Impounding of a Passport- A legal understanding
Updated: Sep 2
Article 21 of the Indian Constitution is recognized as an inexhaustible source of other rights; likewise, the right to travel abroad has been recognized as a fundamental right by the Supreme Court underneath this article. The primary building block of this right was set up by the Apex Court in Satwant Singh Sawhney v. Ramarathnam wherein the court observed that a person cannot be denied his right to travel under Article 21 except in accordance with the procedure established by law. Furthermore, this opinion of the court was expounded in the case of Maneka Gandhi v. Union of India wherein the court enunciated that the right to travel abroad comes within the purview of the personal liberty under article 21, and any deprivation to travel abroad must be backed by due process of law, thereby meaning that it should be in accordance with the procedure established by law which is just and fair.
However, it is pertinent to note that Section 10(3) of The Passports Act, 1967 establishes certain conditions under which a person’s passport can be impounded or revoked by the passport authorities:
A) If the holder of a passport or travel document is in wrongful possession.
B) If the passport was obtained by suppression or on the basis of wrongful information.
C) If it is necessary to protect the sovereignty, integrity, security, friendly relations or public order in India.
D) If the holder is convicted for an offence of not less than 2 years.
E) If the proceedings in respect of the offence are pending before the criminal court.
F) If there is a non-compliance of sub-section (1).ts are contravened.
G) If there is a non-compliance of sub-section (1).
H) If there is a warrant of summons for the appearance of the passport holder before the court, restricting him form traveling.
Only the Passport Authority of India has been granted with the power to impound the passport of any person as per the Act. But the question of impounding has also been deliberated by the courts and the Debts Recovery Tribunal because the offenders often seek to leave the country in order to evade the offence. The Code of Criminal Procedure authorizes the search and seizure of documents by the police in matters of suspicion but does not grant permission to anyone for impounding of a passport. Moreover, in Suresh Nanda v. Central Bureau of Investigation, the Apex Court opined that in accordance with the provisions of CrPC, the police has the power to seize a passport, but does not have the authority to impound it.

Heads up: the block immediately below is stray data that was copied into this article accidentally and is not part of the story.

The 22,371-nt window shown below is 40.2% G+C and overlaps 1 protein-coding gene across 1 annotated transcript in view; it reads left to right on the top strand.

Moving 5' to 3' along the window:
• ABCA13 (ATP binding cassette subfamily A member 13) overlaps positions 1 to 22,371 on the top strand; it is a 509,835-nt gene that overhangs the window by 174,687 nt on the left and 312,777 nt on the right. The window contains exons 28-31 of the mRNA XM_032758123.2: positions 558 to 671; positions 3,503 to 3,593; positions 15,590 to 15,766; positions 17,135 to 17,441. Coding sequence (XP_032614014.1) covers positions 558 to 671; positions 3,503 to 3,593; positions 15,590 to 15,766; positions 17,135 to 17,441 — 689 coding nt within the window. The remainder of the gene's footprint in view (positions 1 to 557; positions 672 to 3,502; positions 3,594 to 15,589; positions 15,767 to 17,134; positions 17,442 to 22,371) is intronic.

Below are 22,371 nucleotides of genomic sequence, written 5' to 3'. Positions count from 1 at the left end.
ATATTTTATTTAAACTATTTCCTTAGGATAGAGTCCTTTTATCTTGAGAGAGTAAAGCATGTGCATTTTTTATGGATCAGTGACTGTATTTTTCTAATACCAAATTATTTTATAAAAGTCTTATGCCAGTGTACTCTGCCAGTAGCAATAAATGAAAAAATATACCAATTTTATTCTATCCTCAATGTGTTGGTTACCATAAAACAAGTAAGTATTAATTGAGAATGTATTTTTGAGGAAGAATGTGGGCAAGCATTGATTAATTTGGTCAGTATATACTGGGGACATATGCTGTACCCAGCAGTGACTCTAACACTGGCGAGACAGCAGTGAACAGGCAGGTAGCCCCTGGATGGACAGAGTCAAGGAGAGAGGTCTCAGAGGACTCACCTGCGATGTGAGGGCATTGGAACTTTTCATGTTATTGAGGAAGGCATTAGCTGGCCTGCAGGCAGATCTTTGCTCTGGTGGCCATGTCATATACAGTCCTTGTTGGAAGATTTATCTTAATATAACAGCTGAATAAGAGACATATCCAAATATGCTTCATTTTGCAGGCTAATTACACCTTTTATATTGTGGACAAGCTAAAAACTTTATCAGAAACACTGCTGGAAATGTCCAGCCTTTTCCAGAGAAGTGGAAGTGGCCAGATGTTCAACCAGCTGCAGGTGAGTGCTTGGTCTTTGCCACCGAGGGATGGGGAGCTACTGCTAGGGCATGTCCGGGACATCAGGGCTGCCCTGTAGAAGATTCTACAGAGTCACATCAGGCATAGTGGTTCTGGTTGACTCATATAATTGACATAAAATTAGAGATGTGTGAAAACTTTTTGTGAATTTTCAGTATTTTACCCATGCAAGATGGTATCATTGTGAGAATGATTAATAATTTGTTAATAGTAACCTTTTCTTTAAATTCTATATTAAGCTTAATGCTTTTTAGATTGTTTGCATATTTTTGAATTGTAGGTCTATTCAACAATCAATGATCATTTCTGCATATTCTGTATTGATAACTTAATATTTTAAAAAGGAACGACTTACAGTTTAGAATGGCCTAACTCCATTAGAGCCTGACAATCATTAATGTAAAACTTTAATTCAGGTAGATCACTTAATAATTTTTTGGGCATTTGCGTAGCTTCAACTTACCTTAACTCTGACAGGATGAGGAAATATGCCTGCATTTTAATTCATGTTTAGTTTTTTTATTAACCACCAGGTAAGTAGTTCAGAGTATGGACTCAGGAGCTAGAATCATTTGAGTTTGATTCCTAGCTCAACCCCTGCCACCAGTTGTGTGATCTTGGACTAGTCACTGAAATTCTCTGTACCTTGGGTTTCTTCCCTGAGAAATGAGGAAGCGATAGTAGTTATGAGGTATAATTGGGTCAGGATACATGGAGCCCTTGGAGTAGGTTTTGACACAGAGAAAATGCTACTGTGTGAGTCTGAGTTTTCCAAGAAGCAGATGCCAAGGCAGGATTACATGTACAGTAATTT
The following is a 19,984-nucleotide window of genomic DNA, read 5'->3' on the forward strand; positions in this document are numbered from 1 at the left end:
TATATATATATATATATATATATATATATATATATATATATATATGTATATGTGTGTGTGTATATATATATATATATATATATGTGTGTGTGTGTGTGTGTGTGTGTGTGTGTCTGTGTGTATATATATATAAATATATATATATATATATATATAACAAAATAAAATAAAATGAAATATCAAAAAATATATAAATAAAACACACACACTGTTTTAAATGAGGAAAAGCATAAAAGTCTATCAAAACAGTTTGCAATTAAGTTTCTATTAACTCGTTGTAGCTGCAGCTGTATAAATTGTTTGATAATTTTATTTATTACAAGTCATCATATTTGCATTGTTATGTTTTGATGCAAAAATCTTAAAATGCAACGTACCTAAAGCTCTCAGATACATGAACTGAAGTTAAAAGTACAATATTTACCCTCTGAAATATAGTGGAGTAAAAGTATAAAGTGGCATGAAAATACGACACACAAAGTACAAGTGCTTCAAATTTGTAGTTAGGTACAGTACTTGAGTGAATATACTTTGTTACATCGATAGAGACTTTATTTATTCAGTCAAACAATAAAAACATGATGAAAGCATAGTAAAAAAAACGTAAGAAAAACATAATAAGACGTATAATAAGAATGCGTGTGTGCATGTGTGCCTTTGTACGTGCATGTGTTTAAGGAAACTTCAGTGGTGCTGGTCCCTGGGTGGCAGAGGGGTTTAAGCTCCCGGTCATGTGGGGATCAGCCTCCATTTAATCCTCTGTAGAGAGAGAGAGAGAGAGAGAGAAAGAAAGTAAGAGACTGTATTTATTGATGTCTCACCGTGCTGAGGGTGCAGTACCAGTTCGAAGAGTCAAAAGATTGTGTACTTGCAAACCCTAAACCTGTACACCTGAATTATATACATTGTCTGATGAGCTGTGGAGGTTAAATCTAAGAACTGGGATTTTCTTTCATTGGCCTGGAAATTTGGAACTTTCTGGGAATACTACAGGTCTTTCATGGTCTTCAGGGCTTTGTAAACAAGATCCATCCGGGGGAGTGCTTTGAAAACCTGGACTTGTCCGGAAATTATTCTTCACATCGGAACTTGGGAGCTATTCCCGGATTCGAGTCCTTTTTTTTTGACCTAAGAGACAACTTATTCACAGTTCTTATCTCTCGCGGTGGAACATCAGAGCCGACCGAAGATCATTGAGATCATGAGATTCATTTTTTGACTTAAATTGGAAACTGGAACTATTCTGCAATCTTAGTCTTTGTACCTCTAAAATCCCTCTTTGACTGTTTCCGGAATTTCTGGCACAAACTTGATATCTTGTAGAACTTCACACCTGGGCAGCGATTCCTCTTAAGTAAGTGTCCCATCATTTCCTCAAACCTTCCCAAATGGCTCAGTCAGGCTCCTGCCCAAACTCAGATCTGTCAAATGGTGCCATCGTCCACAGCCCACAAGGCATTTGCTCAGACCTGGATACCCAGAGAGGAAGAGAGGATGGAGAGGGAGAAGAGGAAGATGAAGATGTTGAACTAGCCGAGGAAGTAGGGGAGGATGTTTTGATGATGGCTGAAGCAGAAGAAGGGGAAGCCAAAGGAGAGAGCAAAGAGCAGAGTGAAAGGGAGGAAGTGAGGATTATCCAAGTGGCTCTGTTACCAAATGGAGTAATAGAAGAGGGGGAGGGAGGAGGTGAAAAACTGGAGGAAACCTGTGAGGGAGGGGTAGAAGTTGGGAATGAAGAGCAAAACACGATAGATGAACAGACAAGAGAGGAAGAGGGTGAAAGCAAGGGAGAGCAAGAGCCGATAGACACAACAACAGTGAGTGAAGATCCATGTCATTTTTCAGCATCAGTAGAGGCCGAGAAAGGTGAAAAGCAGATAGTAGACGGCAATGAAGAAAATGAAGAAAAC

There are primarily two critical judgments of the Supreme Court of India that delve into the matter of impounding of passports in India. In the decision of Meneka Gandhi v. UOI, the Supreme Court consciously held that the Right to Travel Abroad is a fundamental right under article 21 of the Indian Constitution and denial of passport without a reasonable and fair procedure was a violation of that right. The court held that “impairment of a constitutional right to go abroad without giving reasonable opportunity to show cause was unfair and unjust and hence, a clear infringement of the requirement under Article 21.” The court also expressed its view that denial of a reasonable opportunity of being heard is a violation of the principle of natural justice embodied in the maxim audi alteram partim. But in this case, the SC recognized the principle of post-decisional hearing, implying that the impounding of a passport without any justification should be challenged before the court and not violated, even though it is invalid.
However, in the case of Nawabkhan v. the State of Gujarat, the apex court propounded that “an order which infringes a fundamental freedom passed in violation of audi alteram partim rule is a nullity”. Moreover, in this case, J. Krishna Iyer opined against the administrative absolutism which ignores the constitutional restrictions, and therefore, such unreasonable and unjustified impounding of a passport is of no effect owing to its nullity from the very beginning and its violation is no offence.